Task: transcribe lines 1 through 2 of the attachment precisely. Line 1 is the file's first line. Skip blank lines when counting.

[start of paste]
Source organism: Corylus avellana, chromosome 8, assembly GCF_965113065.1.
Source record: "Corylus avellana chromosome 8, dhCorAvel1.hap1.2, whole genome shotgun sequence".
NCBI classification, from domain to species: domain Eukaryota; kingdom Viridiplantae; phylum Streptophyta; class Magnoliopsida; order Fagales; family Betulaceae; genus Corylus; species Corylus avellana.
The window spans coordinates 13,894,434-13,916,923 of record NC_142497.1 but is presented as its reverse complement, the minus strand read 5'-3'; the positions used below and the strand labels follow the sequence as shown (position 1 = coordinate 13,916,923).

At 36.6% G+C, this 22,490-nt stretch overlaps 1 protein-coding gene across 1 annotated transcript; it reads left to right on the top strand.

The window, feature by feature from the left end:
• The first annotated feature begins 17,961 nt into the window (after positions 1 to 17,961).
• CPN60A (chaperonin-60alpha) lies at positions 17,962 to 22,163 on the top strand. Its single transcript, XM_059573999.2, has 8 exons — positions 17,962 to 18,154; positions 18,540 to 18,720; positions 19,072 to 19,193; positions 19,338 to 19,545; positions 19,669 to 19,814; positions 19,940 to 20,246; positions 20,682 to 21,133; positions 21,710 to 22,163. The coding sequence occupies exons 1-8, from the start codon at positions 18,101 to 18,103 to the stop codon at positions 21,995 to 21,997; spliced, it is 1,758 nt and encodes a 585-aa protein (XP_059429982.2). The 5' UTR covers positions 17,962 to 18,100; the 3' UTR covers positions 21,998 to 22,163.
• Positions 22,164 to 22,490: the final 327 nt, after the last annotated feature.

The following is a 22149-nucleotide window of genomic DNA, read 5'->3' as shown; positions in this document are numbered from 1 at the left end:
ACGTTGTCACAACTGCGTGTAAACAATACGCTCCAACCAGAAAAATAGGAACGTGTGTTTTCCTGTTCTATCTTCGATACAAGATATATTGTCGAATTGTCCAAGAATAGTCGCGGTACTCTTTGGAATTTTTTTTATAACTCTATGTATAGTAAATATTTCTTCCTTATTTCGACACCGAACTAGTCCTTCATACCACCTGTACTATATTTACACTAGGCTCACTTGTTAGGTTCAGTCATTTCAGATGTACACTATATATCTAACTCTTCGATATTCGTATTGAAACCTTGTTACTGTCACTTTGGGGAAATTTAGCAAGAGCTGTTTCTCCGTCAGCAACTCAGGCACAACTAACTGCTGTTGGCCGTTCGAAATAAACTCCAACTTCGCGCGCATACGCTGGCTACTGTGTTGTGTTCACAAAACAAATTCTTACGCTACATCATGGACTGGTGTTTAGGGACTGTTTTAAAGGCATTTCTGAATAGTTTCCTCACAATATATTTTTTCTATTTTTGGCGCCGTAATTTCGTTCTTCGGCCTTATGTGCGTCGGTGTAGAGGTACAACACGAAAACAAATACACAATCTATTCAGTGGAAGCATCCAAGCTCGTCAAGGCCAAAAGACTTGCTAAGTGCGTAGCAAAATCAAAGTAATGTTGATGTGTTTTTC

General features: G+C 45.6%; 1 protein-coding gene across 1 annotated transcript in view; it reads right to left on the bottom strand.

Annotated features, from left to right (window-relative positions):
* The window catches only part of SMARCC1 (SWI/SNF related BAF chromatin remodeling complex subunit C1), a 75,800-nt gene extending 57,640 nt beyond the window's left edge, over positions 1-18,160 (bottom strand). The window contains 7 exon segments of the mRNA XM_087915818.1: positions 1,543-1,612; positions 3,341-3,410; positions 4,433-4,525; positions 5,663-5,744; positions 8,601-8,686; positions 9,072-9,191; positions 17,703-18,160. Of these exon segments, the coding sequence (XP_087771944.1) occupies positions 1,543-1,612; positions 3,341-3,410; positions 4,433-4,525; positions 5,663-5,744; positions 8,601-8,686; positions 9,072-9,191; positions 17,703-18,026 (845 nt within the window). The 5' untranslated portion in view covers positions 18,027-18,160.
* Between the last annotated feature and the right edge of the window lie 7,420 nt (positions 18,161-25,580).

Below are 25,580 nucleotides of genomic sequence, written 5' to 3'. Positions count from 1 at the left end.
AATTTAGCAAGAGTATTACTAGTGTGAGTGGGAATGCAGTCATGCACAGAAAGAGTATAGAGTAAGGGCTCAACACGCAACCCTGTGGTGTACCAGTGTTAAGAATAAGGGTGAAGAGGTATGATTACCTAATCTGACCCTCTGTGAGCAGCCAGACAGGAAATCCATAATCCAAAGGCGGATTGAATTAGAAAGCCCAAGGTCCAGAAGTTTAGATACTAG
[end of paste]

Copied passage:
Source organism: Corylus avellana, chromosome 8, assembly GCF_965113065.1.
Source record: "Corylus avellana chromosome 8, dhCorAvel1.hap1.2, whole genome shotgun sequence".